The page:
Stop and be safe

Fire Safety

Introduction > Take the Test > Fire Prevention > Be Prepared > Special Considerations > Smoking and Fires > Fire Safety Quick List

Special Considerations

More than 4,000 Americans die each year in fires and approximately 25,000 are injured. The risk of death or injury from fire is even greater for people with disabilities. These deaths and injuries are preventable through preparation.

Children, physically or mentally disabled individuals, and the elderly may require extra help during emergencies. When teaching fire safety, installing safety devices such as smoke detectors, and practicing fire drills, you may also want to consider:

Why are people with disabilities at risk?

Install and maintain smoke alarms

Live near an exit

Although you have the legal right to live where you chose, you'll be safest on the ground floor if you live in an apartment building. If you live in a multi-story home, arrange to sleep on the first floor. Being on the ground floor and near an exit will make your escape easier.

Plan your escape

Plan your escape and your capabilities. Know at least two exits from every room. If you use a walker or wheelchair, check all exits to be sure you get through the doorways. Make any necessary accommodations such as providing exiting ramps and widening doorways to facilitate an emergency escape.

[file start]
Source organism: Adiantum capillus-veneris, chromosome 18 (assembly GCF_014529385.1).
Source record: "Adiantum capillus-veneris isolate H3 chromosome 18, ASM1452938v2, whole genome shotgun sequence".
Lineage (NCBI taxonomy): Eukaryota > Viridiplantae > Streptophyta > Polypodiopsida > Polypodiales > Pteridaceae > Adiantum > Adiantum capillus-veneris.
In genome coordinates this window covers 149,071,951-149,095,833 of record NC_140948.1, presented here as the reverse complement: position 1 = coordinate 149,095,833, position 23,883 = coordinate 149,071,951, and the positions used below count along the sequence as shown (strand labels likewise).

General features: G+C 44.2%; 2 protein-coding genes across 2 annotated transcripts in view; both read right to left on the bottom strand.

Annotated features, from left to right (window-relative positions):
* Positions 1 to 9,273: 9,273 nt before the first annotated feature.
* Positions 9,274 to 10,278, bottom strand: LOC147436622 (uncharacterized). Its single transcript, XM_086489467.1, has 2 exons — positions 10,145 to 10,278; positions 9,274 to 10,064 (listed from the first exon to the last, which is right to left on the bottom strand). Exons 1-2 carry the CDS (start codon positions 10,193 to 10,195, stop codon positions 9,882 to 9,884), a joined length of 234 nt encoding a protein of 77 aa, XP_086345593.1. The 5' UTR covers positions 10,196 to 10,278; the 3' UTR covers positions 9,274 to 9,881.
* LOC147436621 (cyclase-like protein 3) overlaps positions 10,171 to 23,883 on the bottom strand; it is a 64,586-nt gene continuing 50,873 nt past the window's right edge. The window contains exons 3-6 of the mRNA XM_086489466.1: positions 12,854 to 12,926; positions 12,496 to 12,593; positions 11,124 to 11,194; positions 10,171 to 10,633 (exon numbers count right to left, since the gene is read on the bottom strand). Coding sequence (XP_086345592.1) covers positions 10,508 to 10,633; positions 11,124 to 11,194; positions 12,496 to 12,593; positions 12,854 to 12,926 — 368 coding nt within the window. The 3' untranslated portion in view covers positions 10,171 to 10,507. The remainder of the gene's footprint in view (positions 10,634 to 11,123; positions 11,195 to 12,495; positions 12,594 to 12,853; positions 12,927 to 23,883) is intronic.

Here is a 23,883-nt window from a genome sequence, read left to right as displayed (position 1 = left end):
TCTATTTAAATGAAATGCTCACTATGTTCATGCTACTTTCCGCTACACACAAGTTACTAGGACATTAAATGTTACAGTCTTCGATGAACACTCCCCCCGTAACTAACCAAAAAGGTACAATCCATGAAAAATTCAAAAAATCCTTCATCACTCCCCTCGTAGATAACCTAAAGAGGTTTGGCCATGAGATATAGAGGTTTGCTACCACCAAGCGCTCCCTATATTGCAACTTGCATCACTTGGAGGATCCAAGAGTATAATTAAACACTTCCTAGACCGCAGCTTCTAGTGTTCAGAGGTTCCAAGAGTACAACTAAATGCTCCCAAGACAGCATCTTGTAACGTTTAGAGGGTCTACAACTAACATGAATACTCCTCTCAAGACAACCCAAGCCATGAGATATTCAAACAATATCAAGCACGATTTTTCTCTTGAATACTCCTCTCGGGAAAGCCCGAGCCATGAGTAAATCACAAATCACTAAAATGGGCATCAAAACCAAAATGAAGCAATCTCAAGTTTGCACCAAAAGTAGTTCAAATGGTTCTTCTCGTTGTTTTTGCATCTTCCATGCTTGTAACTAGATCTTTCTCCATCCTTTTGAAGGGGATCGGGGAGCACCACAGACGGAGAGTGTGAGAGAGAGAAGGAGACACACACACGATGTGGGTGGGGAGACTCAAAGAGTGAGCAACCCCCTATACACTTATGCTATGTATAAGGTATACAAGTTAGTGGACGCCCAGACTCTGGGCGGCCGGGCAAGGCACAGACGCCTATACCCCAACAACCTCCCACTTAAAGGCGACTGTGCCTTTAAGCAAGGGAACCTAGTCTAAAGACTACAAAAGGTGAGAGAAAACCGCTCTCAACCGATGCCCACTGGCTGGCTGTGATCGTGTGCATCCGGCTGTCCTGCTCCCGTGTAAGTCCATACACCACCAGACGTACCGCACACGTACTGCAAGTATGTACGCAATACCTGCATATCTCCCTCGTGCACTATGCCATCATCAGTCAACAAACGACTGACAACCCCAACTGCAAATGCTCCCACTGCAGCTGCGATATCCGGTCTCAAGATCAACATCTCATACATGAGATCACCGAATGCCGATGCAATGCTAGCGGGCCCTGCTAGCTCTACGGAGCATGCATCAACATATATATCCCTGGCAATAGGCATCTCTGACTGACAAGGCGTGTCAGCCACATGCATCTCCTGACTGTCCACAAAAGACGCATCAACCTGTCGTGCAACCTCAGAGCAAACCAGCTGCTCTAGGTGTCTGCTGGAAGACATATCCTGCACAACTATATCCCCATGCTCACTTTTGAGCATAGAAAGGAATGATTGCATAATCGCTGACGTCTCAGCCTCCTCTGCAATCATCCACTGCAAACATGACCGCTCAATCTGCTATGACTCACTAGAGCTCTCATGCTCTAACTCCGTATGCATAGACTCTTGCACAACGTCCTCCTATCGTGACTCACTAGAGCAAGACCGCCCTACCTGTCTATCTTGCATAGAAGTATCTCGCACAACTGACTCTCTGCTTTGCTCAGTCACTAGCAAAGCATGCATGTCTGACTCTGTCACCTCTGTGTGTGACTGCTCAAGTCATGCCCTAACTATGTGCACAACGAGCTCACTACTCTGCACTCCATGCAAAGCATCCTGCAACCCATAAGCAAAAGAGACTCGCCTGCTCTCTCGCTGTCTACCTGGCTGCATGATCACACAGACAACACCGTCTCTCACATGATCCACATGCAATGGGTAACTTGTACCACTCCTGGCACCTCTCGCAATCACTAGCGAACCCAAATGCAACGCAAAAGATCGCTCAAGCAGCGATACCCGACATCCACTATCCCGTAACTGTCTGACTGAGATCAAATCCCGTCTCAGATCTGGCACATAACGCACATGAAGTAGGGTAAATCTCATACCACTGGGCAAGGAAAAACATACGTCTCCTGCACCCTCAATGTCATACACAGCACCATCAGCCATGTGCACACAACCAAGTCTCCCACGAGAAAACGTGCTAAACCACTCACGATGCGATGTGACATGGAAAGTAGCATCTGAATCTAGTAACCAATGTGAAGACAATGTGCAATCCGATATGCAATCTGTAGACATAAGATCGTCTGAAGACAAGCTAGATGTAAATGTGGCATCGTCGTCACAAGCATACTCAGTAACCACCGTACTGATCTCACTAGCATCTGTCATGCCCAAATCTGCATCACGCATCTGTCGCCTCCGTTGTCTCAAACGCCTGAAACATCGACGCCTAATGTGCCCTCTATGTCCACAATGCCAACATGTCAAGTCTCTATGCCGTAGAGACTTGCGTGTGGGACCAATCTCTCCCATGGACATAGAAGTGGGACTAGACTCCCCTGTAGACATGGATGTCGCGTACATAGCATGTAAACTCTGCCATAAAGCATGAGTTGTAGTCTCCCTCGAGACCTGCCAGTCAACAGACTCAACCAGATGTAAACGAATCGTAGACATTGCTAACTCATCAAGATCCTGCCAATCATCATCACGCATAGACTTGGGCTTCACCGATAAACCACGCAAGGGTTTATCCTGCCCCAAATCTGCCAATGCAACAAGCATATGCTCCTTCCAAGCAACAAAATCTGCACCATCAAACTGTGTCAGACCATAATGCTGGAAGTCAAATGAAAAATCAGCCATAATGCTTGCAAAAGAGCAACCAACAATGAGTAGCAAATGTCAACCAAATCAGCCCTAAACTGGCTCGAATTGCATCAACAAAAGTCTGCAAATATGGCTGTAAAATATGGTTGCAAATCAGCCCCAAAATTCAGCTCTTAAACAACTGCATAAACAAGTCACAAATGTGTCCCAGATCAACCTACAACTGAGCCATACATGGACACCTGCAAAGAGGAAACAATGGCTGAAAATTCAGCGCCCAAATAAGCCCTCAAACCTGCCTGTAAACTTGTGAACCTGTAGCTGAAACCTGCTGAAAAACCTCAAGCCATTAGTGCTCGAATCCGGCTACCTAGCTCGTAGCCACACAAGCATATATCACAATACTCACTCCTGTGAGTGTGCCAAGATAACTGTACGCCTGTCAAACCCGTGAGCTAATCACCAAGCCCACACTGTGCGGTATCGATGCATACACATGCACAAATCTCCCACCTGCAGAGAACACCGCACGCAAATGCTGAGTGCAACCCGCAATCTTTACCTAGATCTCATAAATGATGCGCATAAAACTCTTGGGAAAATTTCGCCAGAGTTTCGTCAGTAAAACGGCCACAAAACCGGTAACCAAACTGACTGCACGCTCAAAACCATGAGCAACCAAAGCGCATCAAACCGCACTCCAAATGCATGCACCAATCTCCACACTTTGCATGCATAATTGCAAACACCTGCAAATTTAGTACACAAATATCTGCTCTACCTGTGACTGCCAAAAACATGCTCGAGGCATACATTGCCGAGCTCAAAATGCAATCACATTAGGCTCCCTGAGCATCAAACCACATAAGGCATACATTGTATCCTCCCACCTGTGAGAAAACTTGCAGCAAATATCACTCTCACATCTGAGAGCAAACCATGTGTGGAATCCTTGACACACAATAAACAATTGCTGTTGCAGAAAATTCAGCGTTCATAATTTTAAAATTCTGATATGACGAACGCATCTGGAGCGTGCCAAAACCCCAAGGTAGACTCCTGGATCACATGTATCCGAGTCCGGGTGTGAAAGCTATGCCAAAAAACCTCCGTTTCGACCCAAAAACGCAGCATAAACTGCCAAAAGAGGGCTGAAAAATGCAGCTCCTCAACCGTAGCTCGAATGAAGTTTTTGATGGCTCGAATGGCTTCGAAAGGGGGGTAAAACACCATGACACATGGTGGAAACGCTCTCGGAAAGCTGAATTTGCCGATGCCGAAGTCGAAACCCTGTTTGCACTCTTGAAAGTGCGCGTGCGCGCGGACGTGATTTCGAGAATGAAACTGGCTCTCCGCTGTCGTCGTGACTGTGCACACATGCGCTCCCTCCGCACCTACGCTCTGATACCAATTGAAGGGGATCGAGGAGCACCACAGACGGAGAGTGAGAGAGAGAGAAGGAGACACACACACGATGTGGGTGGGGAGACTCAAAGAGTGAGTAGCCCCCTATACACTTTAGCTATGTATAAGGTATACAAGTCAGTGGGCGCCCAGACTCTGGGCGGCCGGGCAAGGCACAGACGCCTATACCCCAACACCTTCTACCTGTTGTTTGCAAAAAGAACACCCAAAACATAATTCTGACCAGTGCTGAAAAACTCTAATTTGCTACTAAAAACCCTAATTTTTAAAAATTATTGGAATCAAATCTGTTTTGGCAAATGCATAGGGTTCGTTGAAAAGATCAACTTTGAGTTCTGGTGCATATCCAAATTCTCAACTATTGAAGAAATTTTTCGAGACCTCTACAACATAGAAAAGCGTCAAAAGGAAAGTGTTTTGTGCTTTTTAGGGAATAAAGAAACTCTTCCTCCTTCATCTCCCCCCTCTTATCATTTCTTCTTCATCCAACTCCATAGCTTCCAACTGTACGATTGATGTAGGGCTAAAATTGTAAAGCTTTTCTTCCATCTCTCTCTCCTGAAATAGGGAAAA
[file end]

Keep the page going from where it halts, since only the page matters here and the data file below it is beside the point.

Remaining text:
Don't isolate yourself

People with disabilities have often been excluded from the development and practicing of escape plans and fire safety drills. As a result, their vital input is omitted and their fire safety needs remain unfulfilled. Speak up to ensure that all parties receive the fire safety information that everyone deserves.

Location can make a difference.

Burns are not always caused by fire.

Small children and the elderly have tender skin. Sleeping with heating pads and electric blankets can be dangerous. Also, these individuals can easily be scalded, so remember to adjust water temperatures.

Not all clothing or bedding is fire resistant.

Be especially careful when buying clothes, mattresses, stuffed toys, etc. and make sure that these are fire resistant or non-flammable. Read labels carefully and fill out warrantees in case a product is recalled for safety reasons.

Alternate supports or assistive technology can help during emergencies.

Devices such as fire alarms or smoke detectors that have been modified for people with disabilities can make a big difference. Other alternatives include service animals that have been trained to assist people during emergencies, or partnering with individuals (coworkers or neighbors) and developing emergency escape plans.

Online Resources

Next: Smoking and Fires

Mountain State Centers for Independent Living